Studio Tip: Using Stamps to Apply Enamels to Glass

Glass plate decorated with blues & purples
Glass products for fused glass come in many forms. One of the forms I enjoy working with is glass enamels. Enamels are finely ground colored glass or clear glass and pigments suspended in a liquid medium. They are used to paint the glass surface, and they allow you to create color blends, shapes, and designs that you might not otherwise be able to create with sheet glass.

When working with enamels, one of the biggest considerations is overcoming surface tension. A good example of surface tension is the tendency of water to bead up when dripped on a flat, smooth surface. If you have worked with enamels on glass, you'll know that you can't just brush enamels onto glass like oil or acrylic paints onto canvas because the enamels will tend to bead up and separate due to surface tension. The effects of surface tension are particularly relevant when applying enamels with stamps. Add to this the fact that stamps are often designed with thin lines, and they can be challenging to use. 

There are some ways, however, to work with glass enamels successfully by using techniques to help overcome surface tension.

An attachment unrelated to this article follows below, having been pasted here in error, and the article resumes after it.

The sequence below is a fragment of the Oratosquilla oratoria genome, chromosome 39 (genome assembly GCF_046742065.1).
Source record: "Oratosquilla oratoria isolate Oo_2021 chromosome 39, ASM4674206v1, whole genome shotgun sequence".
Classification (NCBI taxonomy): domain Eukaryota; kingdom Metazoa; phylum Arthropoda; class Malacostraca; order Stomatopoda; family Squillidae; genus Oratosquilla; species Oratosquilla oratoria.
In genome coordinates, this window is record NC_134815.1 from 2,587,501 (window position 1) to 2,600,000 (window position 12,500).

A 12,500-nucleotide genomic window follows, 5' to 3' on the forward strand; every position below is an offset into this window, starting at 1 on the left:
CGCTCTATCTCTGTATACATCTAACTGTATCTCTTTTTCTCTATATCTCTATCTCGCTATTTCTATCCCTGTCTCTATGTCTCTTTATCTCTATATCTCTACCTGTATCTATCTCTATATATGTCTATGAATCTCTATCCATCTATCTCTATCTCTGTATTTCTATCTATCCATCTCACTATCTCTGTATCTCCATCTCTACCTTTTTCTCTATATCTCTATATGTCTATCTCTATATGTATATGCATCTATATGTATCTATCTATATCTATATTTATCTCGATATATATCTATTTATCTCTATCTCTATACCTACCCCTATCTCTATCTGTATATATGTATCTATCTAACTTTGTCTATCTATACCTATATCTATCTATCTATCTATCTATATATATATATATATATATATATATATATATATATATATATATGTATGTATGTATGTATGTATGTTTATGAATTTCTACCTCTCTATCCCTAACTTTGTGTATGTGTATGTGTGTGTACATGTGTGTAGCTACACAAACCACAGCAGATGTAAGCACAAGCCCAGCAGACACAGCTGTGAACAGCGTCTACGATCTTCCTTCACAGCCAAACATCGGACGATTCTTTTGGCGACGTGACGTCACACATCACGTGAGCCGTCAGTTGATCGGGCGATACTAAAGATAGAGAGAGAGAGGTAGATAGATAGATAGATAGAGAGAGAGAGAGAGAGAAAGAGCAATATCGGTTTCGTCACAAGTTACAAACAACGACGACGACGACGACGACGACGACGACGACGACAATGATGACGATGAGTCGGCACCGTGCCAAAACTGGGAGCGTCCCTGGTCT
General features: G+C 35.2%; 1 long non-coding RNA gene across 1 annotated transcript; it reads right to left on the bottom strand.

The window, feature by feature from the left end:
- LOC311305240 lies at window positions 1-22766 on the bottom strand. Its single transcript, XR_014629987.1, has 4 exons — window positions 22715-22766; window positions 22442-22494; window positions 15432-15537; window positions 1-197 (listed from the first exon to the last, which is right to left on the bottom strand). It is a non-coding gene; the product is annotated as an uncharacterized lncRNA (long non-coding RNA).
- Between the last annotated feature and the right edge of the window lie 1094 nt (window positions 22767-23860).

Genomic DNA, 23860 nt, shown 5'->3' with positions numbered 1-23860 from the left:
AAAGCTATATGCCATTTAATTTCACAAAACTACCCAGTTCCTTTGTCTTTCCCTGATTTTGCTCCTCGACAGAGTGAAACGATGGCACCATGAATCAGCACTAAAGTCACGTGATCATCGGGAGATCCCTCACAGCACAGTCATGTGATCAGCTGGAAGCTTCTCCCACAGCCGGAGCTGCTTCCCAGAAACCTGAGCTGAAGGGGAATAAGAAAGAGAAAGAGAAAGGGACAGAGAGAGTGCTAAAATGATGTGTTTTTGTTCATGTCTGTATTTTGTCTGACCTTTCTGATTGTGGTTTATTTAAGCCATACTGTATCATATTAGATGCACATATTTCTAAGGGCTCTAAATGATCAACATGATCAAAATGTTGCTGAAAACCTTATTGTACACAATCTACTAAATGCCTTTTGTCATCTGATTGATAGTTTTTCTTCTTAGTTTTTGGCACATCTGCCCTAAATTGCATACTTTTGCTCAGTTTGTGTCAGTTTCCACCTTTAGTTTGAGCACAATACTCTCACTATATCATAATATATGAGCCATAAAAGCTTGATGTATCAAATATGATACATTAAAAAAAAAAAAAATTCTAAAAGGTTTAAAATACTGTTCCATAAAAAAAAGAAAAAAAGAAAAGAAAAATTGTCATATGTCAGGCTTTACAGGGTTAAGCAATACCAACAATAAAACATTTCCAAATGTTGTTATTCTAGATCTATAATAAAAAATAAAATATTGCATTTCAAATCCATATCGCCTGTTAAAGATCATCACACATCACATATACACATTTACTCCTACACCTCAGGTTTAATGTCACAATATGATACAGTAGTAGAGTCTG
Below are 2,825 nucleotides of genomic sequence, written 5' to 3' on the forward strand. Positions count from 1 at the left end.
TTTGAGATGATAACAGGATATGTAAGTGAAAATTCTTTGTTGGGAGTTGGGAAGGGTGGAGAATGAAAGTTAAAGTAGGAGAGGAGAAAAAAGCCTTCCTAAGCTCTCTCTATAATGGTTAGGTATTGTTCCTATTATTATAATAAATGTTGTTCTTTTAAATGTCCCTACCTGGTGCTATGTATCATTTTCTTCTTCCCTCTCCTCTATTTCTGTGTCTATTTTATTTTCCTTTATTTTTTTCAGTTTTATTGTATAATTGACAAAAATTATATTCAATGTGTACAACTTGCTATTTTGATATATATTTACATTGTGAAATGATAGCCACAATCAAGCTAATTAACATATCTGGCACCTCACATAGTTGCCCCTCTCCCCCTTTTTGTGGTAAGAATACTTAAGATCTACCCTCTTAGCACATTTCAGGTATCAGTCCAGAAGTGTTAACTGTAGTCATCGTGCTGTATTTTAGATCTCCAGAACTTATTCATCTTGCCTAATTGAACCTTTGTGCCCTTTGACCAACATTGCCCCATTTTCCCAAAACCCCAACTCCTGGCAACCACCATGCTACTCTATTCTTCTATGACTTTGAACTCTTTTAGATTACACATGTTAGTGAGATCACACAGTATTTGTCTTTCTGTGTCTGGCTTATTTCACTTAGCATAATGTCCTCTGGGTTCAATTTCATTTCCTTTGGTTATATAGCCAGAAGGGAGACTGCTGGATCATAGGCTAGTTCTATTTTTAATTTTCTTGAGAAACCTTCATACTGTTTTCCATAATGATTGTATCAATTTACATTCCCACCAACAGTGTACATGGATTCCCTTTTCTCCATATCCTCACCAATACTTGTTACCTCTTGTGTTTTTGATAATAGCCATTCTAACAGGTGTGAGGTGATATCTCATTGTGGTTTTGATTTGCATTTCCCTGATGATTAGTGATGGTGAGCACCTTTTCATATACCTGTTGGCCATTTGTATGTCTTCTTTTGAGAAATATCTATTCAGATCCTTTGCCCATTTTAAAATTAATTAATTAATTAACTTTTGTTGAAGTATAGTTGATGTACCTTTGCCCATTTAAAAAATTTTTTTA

• If the glass surface is smooth, make sure you are applying ample enamel. Pool the enamel and use a brush to push and pull it into place. As mentioned before, sweeping a brush across the glass will cause the enamels to separate.
  • Rough up the glass surface. Some people refer to this as giving the glass "tooth". This can be accomplished in a few ways. The glass surface can be sandblasted, etched with a cream made for etching glass, or abraded with sand paper or diamond hand pads. You can also apply a thin layer of fine clear powder to the glass and fire to a temperature where the powder adheres to the glass but does not fully fuse so that the surface remains textured. 
  • Apply the wet enamel over the top of dry enamel. The dry enamel provides the "tooth" as mentioned above. This usually works very well when using stamps. Keep in mind that some enamels may be reactive, just like reactive colors in sheet glass or frit. 
  • Use thicker enamels. The more viscous the enamel, the less likely it will be to bead up. I like Color Line enamels that come in a paste form for screen printing when working with stamps. Color Line's regular enamels work reasonably well for stamping. If you are using enamels that are not pre-mixed, mix them somewhat thickly. 

Closer view of platter decorated with glass enamels
I enjoy using enamels in my fused glass art. As an example, all but the rim of the platter featured in this post was done with enamels. For the background and most of the design, I painted on Color Line enamels. The flowers at the bottom and the dragonfly were created using stamps, on top of dried paint, using Color Line's pastes. 

I hope you've found this information on working with enamels helpful!


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